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Winter Solstice

Dec 21, 2015

Winter is officially upon us with the first day of winter falling on December 22nd in 2015. Read on to learn more about this annual season change.

What Is It?

Winter solstice marks the beginning of winter and it's also the shortest day of the year. Because of the earth's tilt, on this day the Northern Hemisphere is as far away from the sun as it can be. Therefore, the first day of winter has the least amount of sunlight.

Celebrations

Solstice means "standing still sun" and has historically been a day for celebration . This tradition started with an ancient fear that the fading light would never return unless humans kept watch and had a huge celebration. Tons of cultures and societies have solstice celebrations. Here are some of the craziest highlights!

The Winter Solstice is the shortest day of the yearThe Winter Solstice is the shortest day of the year

Ancient Greece

The winter solstice celebration was called Lenaia (Festival of the wild women). According to Greek myth, a man representing the harvest god Dionysus was sacrificed and then eaten by nine women! It was believed that Dionysus would be reborn as a baby when the ritual was complete. Eventually a goat was used as a sacrifice in place of the human for the ritual.

Winter Solstice scenery Winter Solstice scenery

Ancient Rome

Huge feasts were held and houses and halls were decorated with boughs of evergreen trees. Roman masters feasted with slaves and slaves were also allowed to do and say pretty much what they wanted, which was very different than what their everyday lives were like. Because this was such an important day, schools were closed, the army took a day of rest and no criminals were executed.

Pagan Scandinavia

Yule logs were burned because they believed the log could magically make the sun brighter. Europe and many other places still burn the Yule log, but it is now just a symbolic gesture. Scandinavians also listened to minstrel poets sing about ancient legends.

The Winter Solstice was celebrated by Druids and PagansThe Winter Solstice was celebrated by Druids and Pagans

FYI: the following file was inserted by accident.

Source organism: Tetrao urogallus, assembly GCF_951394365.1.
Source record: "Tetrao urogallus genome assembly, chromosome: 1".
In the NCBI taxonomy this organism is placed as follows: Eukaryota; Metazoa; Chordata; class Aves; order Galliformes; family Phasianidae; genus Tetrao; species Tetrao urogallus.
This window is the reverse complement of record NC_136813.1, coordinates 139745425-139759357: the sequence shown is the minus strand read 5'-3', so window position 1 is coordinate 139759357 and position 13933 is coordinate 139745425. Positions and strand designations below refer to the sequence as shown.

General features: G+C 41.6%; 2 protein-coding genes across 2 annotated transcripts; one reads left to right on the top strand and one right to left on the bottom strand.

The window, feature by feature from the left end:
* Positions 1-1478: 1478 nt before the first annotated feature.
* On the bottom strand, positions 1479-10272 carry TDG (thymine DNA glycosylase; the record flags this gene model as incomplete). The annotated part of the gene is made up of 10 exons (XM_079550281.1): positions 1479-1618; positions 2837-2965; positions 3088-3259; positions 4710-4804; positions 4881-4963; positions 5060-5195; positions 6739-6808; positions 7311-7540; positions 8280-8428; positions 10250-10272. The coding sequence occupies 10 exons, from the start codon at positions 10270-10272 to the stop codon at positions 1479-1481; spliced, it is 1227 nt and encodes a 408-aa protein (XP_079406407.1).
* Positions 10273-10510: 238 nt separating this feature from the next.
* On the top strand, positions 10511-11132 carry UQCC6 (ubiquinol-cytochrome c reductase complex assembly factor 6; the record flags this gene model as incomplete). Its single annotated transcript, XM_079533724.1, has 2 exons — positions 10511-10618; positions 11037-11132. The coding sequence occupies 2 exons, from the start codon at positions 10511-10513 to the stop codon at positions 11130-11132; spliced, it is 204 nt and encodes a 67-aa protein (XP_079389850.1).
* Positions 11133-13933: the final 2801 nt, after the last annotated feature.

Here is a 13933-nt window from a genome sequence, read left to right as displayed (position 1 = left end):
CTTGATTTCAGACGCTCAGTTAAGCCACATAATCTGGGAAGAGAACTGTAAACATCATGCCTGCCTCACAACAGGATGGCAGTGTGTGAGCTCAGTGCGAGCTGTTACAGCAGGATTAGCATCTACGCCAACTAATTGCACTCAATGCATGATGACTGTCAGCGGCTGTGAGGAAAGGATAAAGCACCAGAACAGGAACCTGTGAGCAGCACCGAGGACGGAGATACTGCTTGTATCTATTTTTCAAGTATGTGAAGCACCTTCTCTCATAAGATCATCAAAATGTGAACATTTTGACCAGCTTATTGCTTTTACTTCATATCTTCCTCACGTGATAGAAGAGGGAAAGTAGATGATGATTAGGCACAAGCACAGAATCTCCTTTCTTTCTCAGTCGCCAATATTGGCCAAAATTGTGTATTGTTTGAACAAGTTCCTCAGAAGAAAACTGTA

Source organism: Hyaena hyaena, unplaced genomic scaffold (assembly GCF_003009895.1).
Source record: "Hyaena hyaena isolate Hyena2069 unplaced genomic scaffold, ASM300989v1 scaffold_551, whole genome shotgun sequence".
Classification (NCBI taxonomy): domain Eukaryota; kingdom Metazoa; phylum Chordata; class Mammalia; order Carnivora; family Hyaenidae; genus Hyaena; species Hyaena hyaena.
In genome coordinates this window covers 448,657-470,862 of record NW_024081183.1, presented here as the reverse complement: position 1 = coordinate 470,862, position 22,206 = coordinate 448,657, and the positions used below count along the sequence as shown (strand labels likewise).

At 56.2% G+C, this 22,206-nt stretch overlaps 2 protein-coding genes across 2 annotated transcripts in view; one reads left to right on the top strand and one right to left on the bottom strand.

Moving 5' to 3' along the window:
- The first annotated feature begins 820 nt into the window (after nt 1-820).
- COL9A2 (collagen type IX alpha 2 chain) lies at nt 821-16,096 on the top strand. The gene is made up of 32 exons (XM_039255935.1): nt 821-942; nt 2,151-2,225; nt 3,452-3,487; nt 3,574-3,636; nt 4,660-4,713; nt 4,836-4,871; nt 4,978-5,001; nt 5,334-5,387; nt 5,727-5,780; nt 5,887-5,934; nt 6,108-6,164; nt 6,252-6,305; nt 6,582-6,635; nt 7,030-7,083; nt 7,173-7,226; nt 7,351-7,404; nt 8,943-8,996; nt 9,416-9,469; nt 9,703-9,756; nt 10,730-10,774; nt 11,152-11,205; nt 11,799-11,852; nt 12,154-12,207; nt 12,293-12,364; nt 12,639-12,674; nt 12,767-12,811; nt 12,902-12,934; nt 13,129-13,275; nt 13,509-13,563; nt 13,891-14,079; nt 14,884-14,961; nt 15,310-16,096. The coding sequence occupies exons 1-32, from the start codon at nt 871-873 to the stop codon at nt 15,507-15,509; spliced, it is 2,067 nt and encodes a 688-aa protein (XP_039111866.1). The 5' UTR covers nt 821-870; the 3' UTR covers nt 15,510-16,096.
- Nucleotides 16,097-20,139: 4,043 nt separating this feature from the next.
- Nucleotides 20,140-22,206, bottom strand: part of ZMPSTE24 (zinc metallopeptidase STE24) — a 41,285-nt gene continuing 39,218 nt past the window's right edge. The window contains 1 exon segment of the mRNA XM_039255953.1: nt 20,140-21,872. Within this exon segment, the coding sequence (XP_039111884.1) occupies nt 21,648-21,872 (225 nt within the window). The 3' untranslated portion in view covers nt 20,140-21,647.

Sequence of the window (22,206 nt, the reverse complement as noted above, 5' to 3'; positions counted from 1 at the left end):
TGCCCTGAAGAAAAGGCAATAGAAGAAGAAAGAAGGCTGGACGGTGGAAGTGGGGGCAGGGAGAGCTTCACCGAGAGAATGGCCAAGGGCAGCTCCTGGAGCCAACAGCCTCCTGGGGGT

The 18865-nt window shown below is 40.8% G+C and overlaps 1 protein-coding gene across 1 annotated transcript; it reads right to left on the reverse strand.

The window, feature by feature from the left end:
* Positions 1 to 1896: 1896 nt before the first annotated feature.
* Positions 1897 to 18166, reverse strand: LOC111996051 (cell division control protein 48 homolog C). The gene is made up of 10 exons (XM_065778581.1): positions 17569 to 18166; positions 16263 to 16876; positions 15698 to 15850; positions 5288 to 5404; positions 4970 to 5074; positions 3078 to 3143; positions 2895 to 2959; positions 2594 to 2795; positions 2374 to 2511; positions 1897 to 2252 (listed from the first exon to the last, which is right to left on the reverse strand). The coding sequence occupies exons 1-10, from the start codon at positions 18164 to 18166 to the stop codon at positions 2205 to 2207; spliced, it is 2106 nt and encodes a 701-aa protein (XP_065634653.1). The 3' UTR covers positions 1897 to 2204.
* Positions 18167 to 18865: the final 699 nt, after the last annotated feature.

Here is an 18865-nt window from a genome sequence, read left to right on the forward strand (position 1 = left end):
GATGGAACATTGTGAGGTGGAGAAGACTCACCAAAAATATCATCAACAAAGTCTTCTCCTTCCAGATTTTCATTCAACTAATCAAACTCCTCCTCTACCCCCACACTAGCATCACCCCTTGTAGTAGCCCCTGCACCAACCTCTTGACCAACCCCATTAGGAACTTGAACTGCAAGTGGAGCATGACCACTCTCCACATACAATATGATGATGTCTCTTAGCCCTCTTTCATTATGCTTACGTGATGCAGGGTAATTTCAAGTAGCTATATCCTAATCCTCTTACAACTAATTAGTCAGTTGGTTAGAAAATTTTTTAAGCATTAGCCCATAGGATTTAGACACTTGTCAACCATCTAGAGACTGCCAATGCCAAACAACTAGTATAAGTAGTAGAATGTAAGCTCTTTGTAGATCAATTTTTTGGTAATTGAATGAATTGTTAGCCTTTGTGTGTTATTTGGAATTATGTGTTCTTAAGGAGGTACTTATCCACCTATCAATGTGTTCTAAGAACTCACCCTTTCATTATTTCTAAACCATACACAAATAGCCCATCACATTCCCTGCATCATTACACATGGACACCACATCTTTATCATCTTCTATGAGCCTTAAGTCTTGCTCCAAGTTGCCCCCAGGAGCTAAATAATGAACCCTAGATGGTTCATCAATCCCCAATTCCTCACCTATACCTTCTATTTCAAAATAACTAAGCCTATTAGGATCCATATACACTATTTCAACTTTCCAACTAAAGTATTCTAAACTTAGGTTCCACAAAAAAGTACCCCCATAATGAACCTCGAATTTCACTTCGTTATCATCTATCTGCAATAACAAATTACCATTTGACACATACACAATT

Celtic Druids

Mistletoe was sacred to Druids. Druid priests used a golden sickle (kind of a hooked blade) to cut it from the tree it was growing on. Then they handed it out to the people, calling it All-Heal. The people hung it in a doorway or a room to offer goodwill to visitors. Mistletoe was forbidden in most Christian churches because of its Pagan associations.

Have Your Say

How do you celebrate winter solstice? Leave a comment and let us know!

 

66 Comments

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Which is NOT True of Winter Solstice?

  • Due to global warming, there will not be a winter solstice in 2014.
  • When it is winter solstice in the Northern hemisphere, it is summer solstice in the Southern.
  • There is no sunlight in the North Pole during the winter solstice.
  • Evidence of winter solstice rituals exists around the world.

Random In The Forums

-Gwen9--
-Gwen9-- posted in New Users:
I commented Jordan about it. I found it a great idea. 
reply 9 minutes
Black_Rose_19
Black_Rose_19 posted in Debating:
Haha, I guess after looking at your facts, you win. I still am pretty bad at this, so I'm quick to give up, but you've actually successfully changed my opinion on this, so props to you. Well, that's what I get for messing with the master.
reply 10 minutes
naruto200
naruto200 posted in New Users:
Yeah, i'm not blaming you for that. Just, they might find it annoying. But kw should make a tutorial video for kw though. That would be so appreciated by new users.
reply 19 minutes
-Gwen9--
-Gwen9-- posted in New Users:
I don't mean for it to be spread out into posts, but there is a character limit. 
reply 26 minutes
AlphaT
AlphaT posted in Debating: